The message of Sixth Grade Can Really Kill You is still relevant. Helen, the lead character, struggles with learning disabilities (specifically perceptual learning problems that Thomas Edison, Nelson Rockefeller, and Albert Einstein had) that cause her to switch and mix up which letters like b and d are supposed to go, and to drop silent letters like e from the ends of works like ‘puke.’ Helen sees this as a burden she carries, something to be ashamed of. The book is about Helen overcoming that shame to get help through targeted classes that help her train her brain to be as good at reading as it is as math and arts. It handles the way her mother worries about the perceptions of others toward her and her daughter, and Helen seems to have inherited that. These things still happen today, that much is still very much true and will likely always be true. That makes this book valuable in that sense.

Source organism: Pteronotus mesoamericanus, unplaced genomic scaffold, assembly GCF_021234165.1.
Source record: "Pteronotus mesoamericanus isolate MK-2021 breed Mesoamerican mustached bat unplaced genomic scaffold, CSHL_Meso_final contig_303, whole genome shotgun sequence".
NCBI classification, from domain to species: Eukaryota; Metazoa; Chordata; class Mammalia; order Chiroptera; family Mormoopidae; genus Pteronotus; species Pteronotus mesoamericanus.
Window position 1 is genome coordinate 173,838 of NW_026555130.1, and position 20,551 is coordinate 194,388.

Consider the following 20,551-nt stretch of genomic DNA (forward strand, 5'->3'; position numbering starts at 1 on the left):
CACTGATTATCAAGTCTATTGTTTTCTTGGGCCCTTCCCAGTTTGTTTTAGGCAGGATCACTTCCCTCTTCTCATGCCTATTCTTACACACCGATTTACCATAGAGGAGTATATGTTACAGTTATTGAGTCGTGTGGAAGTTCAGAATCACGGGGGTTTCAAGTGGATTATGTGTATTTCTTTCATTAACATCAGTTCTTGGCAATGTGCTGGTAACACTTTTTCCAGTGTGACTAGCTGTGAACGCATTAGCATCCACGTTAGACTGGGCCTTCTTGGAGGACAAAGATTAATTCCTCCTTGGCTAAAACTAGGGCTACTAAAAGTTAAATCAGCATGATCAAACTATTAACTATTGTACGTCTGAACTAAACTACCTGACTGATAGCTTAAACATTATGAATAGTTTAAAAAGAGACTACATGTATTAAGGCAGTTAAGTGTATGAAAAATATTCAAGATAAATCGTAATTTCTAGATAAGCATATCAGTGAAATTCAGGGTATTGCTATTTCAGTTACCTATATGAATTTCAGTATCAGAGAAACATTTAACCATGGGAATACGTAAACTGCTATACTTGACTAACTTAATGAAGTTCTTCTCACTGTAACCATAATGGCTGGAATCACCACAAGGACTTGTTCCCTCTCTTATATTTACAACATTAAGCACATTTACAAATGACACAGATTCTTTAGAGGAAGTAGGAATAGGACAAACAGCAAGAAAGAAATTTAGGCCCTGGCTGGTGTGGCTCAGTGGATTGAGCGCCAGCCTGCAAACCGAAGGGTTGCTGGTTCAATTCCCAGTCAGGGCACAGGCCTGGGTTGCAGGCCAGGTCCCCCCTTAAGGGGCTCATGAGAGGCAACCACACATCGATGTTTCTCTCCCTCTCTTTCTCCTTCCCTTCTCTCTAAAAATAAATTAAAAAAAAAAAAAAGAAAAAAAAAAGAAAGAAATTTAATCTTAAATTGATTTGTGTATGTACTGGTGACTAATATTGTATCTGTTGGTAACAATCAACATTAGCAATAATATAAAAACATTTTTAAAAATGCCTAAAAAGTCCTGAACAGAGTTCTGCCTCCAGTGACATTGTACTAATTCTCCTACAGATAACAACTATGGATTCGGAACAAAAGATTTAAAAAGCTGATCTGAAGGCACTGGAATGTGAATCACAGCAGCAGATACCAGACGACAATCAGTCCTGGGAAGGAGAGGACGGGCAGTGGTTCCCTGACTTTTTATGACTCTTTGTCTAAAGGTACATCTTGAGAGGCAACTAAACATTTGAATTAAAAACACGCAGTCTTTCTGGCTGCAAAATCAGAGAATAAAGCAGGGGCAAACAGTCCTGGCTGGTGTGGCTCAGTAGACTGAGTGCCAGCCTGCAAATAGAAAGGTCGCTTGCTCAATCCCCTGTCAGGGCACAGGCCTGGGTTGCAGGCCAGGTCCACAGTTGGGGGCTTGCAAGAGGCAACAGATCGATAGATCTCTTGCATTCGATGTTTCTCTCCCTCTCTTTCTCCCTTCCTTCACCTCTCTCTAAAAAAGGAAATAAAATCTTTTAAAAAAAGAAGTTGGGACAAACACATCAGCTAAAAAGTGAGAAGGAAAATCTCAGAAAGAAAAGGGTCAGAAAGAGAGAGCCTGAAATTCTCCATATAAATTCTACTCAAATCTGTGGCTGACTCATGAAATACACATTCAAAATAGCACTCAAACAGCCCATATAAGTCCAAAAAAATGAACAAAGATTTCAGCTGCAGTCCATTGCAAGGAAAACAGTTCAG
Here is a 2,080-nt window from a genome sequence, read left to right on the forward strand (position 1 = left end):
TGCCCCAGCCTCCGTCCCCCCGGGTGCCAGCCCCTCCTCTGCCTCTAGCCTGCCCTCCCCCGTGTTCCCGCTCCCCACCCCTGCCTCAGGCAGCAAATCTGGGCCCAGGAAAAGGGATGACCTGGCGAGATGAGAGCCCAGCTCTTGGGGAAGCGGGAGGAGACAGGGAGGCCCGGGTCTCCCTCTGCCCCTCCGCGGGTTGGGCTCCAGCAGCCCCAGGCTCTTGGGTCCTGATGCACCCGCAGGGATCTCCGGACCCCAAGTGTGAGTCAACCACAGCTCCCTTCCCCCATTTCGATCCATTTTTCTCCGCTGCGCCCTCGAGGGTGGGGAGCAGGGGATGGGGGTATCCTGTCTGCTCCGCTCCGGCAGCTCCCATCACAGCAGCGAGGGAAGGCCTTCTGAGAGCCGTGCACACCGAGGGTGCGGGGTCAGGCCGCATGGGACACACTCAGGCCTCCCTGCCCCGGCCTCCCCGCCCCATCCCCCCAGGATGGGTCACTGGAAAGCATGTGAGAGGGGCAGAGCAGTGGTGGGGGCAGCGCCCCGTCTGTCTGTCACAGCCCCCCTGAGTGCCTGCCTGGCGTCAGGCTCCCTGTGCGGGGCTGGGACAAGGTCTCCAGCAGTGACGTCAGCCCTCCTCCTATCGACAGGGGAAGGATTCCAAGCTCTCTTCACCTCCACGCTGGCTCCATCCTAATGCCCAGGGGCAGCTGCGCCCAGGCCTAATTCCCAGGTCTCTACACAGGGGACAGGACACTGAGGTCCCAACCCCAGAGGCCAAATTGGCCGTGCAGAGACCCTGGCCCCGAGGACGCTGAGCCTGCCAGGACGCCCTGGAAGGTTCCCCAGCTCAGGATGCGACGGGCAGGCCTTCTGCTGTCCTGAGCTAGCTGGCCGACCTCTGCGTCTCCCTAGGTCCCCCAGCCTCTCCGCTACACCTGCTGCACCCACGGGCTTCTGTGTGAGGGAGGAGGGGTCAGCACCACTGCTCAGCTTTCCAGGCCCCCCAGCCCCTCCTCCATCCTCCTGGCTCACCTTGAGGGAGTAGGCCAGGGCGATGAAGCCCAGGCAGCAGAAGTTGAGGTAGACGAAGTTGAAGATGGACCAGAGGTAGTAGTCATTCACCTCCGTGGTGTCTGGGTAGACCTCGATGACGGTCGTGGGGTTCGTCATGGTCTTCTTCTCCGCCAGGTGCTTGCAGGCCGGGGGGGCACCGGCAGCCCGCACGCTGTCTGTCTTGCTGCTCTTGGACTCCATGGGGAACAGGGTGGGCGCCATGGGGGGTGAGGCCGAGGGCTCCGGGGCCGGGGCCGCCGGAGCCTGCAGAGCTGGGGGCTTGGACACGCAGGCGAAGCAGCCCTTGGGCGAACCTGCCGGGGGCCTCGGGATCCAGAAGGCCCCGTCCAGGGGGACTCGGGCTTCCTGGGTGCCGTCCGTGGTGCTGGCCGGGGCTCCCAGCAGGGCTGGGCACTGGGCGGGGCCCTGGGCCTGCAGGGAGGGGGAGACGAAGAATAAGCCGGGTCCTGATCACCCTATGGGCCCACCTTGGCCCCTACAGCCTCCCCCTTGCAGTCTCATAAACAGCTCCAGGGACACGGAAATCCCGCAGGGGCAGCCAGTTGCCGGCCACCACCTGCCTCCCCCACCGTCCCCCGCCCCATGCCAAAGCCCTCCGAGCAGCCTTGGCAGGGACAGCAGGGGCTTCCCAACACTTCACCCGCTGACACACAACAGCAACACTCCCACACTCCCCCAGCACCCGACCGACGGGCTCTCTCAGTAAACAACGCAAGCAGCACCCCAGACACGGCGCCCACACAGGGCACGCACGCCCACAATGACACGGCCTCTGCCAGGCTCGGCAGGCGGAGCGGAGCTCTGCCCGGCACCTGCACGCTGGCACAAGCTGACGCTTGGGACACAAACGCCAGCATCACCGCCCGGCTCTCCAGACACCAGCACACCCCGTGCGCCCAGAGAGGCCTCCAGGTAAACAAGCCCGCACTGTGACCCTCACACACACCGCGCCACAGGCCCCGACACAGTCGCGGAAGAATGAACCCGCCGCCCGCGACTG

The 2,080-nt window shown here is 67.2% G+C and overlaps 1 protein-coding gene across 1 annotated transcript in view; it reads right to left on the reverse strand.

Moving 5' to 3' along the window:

However, it doesn’t stand the test of time very well. Not in terms of language, political correctness, and fair and balanced relationships. One chapter is called “The Retard Room,” for example. Helen’s nickname at school, even with administrators, is “Bad Helen” and she embraces that nickname with sometimes cruel jokes and occasionally outright vandalism of the school itself. She gets away with it all. And her father goes behind her mother’s back to sign her up for the special classes, which is good on it’s face because she needs them but not an example of open, good family life.

So I’ve gone ‘back in the day’ with Barthe DeClements’ Sixth Grade Can Really Kill You and not had an altogether bad time. Not an altogether good one either, but no regrets. I won’t, however, be keeping or donating the book because I neither need it or think it’s something that would be noticed at a secondhand store.